BLOCK 1 : INTRODUCTION TO TOURISM AND ECOTOURISM: GLOBAL Introduction to Tourism and Ecotourism:...
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COURSE 1: INTRODUCTION TO TOURISM
BLOCK 1 : INTRODUCTION TO TOURISM AND
ECOTOURISM: GLOBAL CONTEXT
Unit 1 : Introduction and Definition of Tourism ............ 3
Unit 2 : Forms of Tourism ............................................... 32
Unit 3 : Evolution of Tourism as a Business ................... 51
National Law University, Delhi
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Centre for Environmental Law, WWF-India
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Ramya Iyer, CEL, WWF-India
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UNIT 1 INTRODUCTION AND DEFINITION OF TOURISM
2. Characteristics of Tourism
3. Significance of Tourism as an Industry
4. Economic Significance of Tourism
5. Economic Importance of Tourism Sector of a Country
6. Tourism vs. Sustainable Development: The Unending Debate
7. Tourism and Millennium Development Goals
Since the beginning of time, humans have travelled. Food, water, safety or acquisition of
resources were the early travel motivations. However, early travellers cannot be classified
as Tourists. This is because, during early ages travel was dangerous, expensive and time-
consuming activity that was rarely undertaken unless for business, adventure, to flee disease
or war and a few other reasons, none of which leisure. Nonetheless, the idea of travel for
leasure, pleasure and exploration soon emerged.
Tourism is generally thought of as an activity in which individuals explore a culture or
an environment that is foreign to them. It is a travel taken up for recreational or leisure
The conventional or world view of tourism as an industry is more west centric. Tourism’s
past is dominated by the history of western cultural experience. Tourism starts with the
wealthy, with images of prestigious visits to spas and seaside resorts, Grand Tours and the
activities of business entrepreneurs such as Thomas Cook, before it begins to filter down
the social ladder. However, this does not mean that no attention should be paid to tourism’s
past in non-western societies and cultures and to the more ordinary and routine practices of
a wider cross-section of the population. It is too simplistic to portray tourism’s evolution as
a geographical process of diffusion from one or two core areas and a social process of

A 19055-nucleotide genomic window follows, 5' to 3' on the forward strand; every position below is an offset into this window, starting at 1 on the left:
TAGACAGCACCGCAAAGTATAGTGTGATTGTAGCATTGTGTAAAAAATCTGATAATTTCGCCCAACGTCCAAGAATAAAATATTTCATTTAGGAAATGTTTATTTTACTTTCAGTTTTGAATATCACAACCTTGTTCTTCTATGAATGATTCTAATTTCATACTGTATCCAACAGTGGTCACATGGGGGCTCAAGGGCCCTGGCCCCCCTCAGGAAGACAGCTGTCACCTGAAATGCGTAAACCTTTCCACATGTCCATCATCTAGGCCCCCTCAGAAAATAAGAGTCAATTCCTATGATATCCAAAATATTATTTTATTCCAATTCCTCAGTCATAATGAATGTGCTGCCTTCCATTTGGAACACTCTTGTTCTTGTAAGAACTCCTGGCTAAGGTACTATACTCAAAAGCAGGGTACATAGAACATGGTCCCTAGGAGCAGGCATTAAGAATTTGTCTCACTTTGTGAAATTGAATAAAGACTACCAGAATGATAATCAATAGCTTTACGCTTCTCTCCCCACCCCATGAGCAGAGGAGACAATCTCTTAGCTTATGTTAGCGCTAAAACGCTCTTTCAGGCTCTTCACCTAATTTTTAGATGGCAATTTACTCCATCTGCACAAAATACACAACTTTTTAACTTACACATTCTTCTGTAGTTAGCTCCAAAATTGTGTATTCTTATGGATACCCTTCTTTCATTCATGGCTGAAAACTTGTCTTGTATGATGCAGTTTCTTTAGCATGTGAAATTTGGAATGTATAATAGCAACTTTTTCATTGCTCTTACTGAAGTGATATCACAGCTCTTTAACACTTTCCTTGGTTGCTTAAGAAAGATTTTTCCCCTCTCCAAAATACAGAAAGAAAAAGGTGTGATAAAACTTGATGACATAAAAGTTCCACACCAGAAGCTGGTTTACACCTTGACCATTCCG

downward movement from the affluent.
Introduction to Tourism and Ecotourism: Global Context
There have been various attempts to define tourism that have proved unsatisfactory. It is
indeed difficult to see any common agreement between the numerous definitions that exist
for this term. However, there are some widely accepted definitions that are recognised and
The World Tourism Organisation defines tourists as people who “travel to and stay in places
outside their usual environment for more than twenty-four hours and not more than one
consecutive year for leisure, business and other purposes not related to the exercise of an
activity remunerated from within the place visited”.
Hunziker and Krapf1 , in 1941, defined tourism as people who travel “the sum of the
phenomena and relationships arising from the travel and stay of non-residents, insofar as
they do not lead to permanent residence and are not connected with any earning activity”.
In 1976, the Tourism Society of England’s definition was: “Tourism is the temporary, short-
term movement of people to destination outside the places where they normally live and
1 Werner Hunziker and Kurt (1942). Grundriss der allgemeinen Fremdenverkehrslehre.; cf. Hasso Spode in
Günther Haehling (ed.): Tourismus-Management, Berlin 1998.
© Unknown illustration
Introduction and Definition of Tourism
work and their activities during the stay at each destination. It includes movements for all
purposes.” In 1981, the International Association of Scientific Experts in Tourism defined
tourism in terms of particular activities selected by choice and undertaken outside the home2 .
The United Nations classified three forms of tourism in 1994, in its “Recommendations on